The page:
profession alone. To become a complete Muslim one has to fully carry out in practice the instructions given by Muhammad (blessings of Allah and peace be upon him) as ordained by God. For belief in God makes practical obedience to Him incumbent; and it is obedience to God, which constitutes the religion of Islam. By this belief you profess that Allah, the one God, alone is your God, and this means that He is your Creator and you are His creature; that He is your Master and you are His slave; that He is your Ruler and you are His subject. Having acknowledged Him as your Master and Ruler, if you refuse to obey Him you become a self-admitted rebel. Along with faith in God, you believe that the Qur'an is God's Book. This means that you have admitted all the contents of the Qur'an to be from God. Thus it becomes your bounden duty to accept and obey whatever is contained in it. Along with that, you have admitted Muhammad (blessings of Allah and peace be upon him) to be God's Messenger, which means that you have admitted that each and every one of his orders and prohibitions are from God. After this admission, obedience to him becomes your duty. You will therefore be a fully-fledged Muslim only when your practice is consistent with your profession. Now let us see what code of conduct Muhammad (blessings of Allah and peace be upon him) has taught as ordained by God Almighty. The first and foremost things in this respect are the lbadah — the primary duties which must be observed by each and every person professing to belong to the Muslim community. The Spirit of lbadah or Worship lbadah is an Arabic word derived from 'Abd (a slave) and it means submission. Allah is your Master and you are His slave and whatever a slave does in obedience to and for the pleasure of his Master is 'lbadah. The Islamic concept of 'lbadah is very wide. If you free your speech from filth, falsehood, malice and abuse and speak the truth and talk goodly things, and do all this only because God has so ordained, they constitute 'lbadah, however secular they may appear. If you obey the law of God in letter and spirit in your commercial and economic affairs and abide by it in your dealings with your parents, relatives, friends and all those who come into contact with you, all these activities of yours are also 'lbadah. If you help the poor and the destitute, give food to the hungry and serve the afflicted and do all this not for any personal gain but only to seek the pleasure of God, this is all 'lbadah. Even your economic activities — the activities you undertake to earn your living and to feed your dependants — are 'lbadah if you remain honest and truthful in them, and observe the law of God. In short, all your activities are 'lbadah if they are in accordance with the law of God and your ultimate objective is to seek the pleasure of God. Thus, whenever you do good or avoid evil for tear of God, in whatever sphere of life and field of activity, you are discharging your Islamic obligations. This is the true significance of 'lbadah, that is, 'total submission to the pleasure of Allah, the moulding into the patterns of Islam one's entire life, leaving out not even the most insignificant part. To help achieve this aim, a set of formal lbadah (worships) has been drawn lip as a course of training. The more assiduously we follow the training, the better equipped we are to harmonies ideals and practices. The 'lbadah are thus the pillars on which the edifice of Islam rests. Salah Salah is the most fundamental and the most important of these obligations. Salah are the prescribed daily prayers, which consist in repeating and refreshing five times a day the belief in which you repose your faith. You get up early in the morning, cleanse yourself, and present yourself before your Lord for prayer. The various poses that you assume during your prayers are the very embodiment of the spirit of submission; the various recitals remind you of your commitments to your God. You seek His guidance and ask Him again and again to enable you to avoid His Wrath and follow His Chosen Path. You read out from the Book of the Lord and express witness to the truth of the Prophets and also refresh your belief in the Day of Judgement and enliven in your memory the fact that you have to appear before your Lord and give an account of your entire life.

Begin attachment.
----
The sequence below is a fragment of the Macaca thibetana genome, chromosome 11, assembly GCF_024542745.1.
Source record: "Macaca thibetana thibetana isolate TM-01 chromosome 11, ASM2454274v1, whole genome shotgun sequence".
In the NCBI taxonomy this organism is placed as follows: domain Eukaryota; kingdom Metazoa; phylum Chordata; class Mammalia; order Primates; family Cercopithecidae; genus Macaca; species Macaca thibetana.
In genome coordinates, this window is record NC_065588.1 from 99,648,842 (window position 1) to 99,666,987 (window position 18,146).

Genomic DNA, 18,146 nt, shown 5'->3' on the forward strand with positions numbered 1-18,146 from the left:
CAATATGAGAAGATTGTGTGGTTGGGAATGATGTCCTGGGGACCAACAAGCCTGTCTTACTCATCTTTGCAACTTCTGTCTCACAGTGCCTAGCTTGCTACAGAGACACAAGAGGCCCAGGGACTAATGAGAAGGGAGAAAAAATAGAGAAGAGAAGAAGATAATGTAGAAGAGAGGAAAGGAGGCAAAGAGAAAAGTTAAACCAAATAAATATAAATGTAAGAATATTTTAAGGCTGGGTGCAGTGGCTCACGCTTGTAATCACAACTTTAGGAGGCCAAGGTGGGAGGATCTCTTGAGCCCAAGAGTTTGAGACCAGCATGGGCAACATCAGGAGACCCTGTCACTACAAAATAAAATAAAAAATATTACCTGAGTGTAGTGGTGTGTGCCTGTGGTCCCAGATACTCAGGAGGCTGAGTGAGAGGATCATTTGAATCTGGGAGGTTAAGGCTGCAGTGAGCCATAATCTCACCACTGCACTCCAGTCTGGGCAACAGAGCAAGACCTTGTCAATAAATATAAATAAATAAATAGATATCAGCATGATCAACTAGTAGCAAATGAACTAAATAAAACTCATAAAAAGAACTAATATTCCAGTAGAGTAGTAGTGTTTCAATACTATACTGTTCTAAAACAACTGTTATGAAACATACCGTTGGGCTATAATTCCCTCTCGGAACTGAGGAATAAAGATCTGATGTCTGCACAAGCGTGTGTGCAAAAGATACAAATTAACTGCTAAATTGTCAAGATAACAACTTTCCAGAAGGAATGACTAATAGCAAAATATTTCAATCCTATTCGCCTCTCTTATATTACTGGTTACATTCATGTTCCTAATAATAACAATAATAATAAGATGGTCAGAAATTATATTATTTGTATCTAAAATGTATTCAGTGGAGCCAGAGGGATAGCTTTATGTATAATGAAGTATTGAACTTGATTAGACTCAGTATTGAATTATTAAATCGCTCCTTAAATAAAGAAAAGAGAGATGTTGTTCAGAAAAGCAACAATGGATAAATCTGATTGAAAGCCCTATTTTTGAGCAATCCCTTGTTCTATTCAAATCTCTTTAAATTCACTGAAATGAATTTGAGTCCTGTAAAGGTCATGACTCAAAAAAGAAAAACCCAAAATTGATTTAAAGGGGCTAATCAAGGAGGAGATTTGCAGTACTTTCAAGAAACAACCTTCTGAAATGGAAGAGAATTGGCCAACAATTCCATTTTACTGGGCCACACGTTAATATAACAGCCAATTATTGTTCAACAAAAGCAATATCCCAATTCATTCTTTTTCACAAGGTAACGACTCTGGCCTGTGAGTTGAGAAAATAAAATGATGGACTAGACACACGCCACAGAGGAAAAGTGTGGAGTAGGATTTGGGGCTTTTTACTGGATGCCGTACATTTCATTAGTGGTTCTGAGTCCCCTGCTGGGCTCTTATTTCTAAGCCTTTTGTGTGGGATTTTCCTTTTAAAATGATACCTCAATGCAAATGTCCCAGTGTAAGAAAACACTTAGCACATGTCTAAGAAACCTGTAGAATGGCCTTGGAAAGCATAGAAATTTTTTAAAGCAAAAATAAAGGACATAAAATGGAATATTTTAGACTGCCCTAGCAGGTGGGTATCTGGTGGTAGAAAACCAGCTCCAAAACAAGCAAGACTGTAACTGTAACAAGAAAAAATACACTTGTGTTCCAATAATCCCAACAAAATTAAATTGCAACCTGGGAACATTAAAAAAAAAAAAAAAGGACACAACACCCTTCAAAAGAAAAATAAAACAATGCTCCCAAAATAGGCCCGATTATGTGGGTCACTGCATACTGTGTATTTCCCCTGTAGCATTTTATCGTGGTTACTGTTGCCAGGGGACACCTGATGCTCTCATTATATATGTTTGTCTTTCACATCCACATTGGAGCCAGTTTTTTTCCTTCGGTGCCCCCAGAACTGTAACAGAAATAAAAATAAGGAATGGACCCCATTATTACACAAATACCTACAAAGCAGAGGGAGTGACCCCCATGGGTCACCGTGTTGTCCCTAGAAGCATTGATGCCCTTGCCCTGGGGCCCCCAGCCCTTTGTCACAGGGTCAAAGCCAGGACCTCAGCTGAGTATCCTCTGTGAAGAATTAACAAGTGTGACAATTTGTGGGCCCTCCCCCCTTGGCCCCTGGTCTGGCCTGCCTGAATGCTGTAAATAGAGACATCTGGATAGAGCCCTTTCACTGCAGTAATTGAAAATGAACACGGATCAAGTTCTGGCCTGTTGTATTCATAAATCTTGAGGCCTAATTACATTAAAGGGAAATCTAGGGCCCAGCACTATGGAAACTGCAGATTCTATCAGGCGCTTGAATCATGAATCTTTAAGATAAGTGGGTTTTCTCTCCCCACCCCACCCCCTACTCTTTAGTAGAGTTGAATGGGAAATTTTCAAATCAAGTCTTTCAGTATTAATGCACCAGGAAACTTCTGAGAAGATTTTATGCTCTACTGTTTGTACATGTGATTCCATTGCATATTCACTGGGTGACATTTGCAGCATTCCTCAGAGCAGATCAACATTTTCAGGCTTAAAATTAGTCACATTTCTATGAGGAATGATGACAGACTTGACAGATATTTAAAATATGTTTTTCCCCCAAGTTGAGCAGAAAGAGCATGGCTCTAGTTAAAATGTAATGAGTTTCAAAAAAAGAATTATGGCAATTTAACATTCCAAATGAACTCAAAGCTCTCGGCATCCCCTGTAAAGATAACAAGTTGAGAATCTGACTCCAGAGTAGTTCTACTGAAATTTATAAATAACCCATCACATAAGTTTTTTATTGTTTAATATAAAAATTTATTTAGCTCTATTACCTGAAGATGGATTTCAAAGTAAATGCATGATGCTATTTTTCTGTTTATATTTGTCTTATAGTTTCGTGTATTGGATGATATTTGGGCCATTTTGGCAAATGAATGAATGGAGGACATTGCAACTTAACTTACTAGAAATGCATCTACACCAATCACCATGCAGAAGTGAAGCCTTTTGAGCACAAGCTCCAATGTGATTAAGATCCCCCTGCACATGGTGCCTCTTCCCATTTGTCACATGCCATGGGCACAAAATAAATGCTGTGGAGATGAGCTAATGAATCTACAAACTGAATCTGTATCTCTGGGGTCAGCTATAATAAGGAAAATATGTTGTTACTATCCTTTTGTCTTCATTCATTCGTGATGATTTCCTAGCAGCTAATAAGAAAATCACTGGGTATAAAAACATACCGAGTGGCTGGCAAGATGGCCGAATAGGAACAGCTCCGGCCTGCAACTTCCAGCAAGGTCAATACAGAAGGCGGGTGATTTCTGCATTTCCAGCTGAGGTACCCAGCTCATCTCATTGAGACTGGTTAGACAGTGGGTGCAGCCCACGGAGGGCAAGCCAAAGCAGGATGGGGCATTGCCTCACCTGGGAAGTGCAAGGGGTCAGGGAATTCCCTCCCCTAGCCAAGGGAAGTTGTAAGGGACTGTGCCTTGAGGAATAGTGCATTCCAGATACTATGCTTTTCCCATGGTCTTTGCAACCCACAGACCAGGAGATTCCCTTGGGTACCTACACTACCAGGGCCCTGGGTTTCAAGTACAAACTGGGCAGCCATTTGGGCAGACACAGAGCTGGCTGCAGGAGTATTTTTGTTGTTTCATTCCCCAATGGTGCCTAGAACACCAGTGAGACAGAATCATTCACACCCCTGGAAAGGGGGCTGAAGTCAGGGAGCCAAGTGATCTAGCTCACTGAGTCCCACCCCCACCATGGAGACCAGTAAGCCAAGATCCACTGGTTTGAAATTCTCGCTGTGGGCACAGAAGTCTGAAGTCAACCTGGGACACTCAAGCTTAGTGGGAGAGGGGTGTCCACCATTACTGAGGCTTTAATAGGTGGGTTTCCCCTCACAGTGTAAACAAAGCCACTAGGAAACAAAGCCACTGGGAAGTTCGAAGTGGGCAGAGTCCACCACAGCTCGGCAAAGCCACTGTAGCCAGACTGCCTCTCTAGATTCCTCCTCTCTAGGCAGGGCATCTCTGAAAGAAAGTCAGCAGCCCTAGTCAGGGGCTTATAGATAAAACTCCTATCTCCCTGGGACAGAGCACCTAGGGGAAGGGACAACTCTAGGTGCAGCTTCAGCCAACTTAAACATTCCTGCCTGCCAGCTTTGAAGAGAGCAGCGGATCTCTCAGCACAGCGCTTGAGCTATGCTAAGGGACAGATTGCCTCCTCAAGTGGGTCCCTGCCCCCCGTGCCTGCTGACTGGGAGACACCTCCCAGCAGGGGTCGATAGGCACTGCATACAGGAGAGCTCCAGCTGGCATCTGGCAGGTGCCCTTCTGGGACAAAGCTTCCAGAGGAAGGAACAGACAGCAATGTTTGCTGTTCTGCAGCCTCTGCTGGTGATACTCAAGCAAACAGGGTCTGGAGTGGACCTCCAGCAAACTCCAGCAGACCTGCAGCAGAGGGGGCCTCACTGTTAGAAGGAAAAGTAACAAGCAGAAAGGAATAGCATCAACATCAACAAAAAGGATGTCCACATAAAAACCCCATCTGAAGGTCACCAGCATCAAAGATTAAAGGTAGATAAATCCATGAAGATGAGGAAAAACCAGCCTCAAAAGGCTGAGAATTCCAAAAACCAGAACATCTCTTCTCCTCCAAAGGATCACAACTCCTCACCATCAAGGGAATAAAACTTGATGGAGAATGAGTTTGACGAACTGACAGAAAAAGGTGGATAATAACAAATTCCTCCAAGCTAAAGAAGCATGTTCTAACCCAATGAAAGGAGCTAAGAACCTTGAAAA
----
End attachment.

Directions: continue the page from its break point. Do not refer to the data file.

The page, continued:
This is how your day starts. After a few hours the muezzin calls you to prayers and you again submit to your God and refresh your covenant with Him. You dissociate yourself from your worldly engagements for a few moments and seek audience before God. This once again brings to the fore of your mind your real role in life. After this rededication you revert to your occupations before presenting yourself to the Lord again a few hours later. This again acts as a reminder to you, and you once more refocuses your attention on the stipulations of your Faith. When the sun sets and the darkness of the night begins to shroud you, you once more submit yourself to God in prayers so that you may not forget your duties and obligations in the midst of the approaching shadows of the night. After a few hours you again appear before your Lord for your last prayer of the day. Thus before going to bed you once again refresh your faith and prostrate yourself before your God. And this is how you complete your day. The frequency and timings of the prayers never let you lose sight of the object and mission of life in the maze of worldly activities. It is easy to understand how daily prayers strengthen the foundations of your faith, prepare you for the observance of a life of virtue and obedience to God, and refresh that belief from which springs courage, sincerity, purposefulness, purity of heart, advancement of the soul and enrichment of morals. Now see how this is achieved. You perform ablution in the way prescribed by the Holy Prophet (blessings of Allah and peace be upon him). You also say your prayers according to the instructions of the Prophet. Why do you do so? Simply because you believe in the Prophethood of Muhammad (blessings of Allah and peace be upon him) and deem it your bounden duty to follow him ungrudgingly. Why do you not intentionally misrecite the Qur'an? Is it not because you regard the Book as the Word of God and deem it a sin to deviate from even a letter? In prayers you recite many things quietly and if you do not recite them or make any deviation from them there is no one to check you. But you never do so intentionally. Why? Because you believe that God is ever watchful, is listening to all that you recite and is aware of things both open and hidden. What makes you say your prayers at places where there is no one to ask you to offer them or even to see you offering them? Is it not because of your belief that God is always looking at you? What makes you leave some important business and hurry towards the mosque for prayers? What makes you break your sweet sleep in the early hours of the morning, come to the mosque in the heat of noon and leave your evening entertainment for the sake of prayers? Is it anything other than your sense of duty — your realisation that you must fulfill your responsibility to the Lord, come what may? And why are you afraid of any mistake in your prayer? Because your heart is filled with the fear of God and you know that you have to appear before Him on the Day of Judgement and give an account of your entire life. Now look! Can there be a better course of moral and spiritual training than prayers? It is this training which makes a man a perfect Muslim. It reminds him of his covenant with God, refreshes his faith in Him and keeps the belief in the Day of Judgement alive and ever-present before his mind's eye. It makes him follow the Prophet and trains him in the observance of his duties. This is indeed a strict training for matching one's practice to one's ideals. Obviously, if a man's consciousness of his duties towards his Creator is so acute that he prizes it above all worldly gains and keeps refreshing it through prayers, he will be honest in all his dealings for, otherwise, he will be inviting the displeasure of God which he has all along striven to avoid. He will abide by the law of God in all aspects of his life in the same way as he follows it in the five prayers every day. This man can be relied on in other fields of activity as well, for if the shadows of sin or deceit approach him, he will try to avoid them. If even after such training, a man disobeys the law of God, it can only be because of some intrinsic depravity of his self. Then, again, you must say your prayers in congregation and especially so the Friday prayers. This creates among Muslims a bond of love and mutual understanding. It arouses in them a sense of collective unity and fosters among them national fraternity. Prayers are also a symbol of equality, for the poor and the rich, the low and the high, the rulers and the ruled, the educated and the unlettered, the black and the white; all stand in a row and prostrate themselves before their Lord. Prayers also inculcate a strong sense of discipline and obedience to an elected leader. In short, prayers train people in all those virtues, which make possible the development of a rich individual and collective life.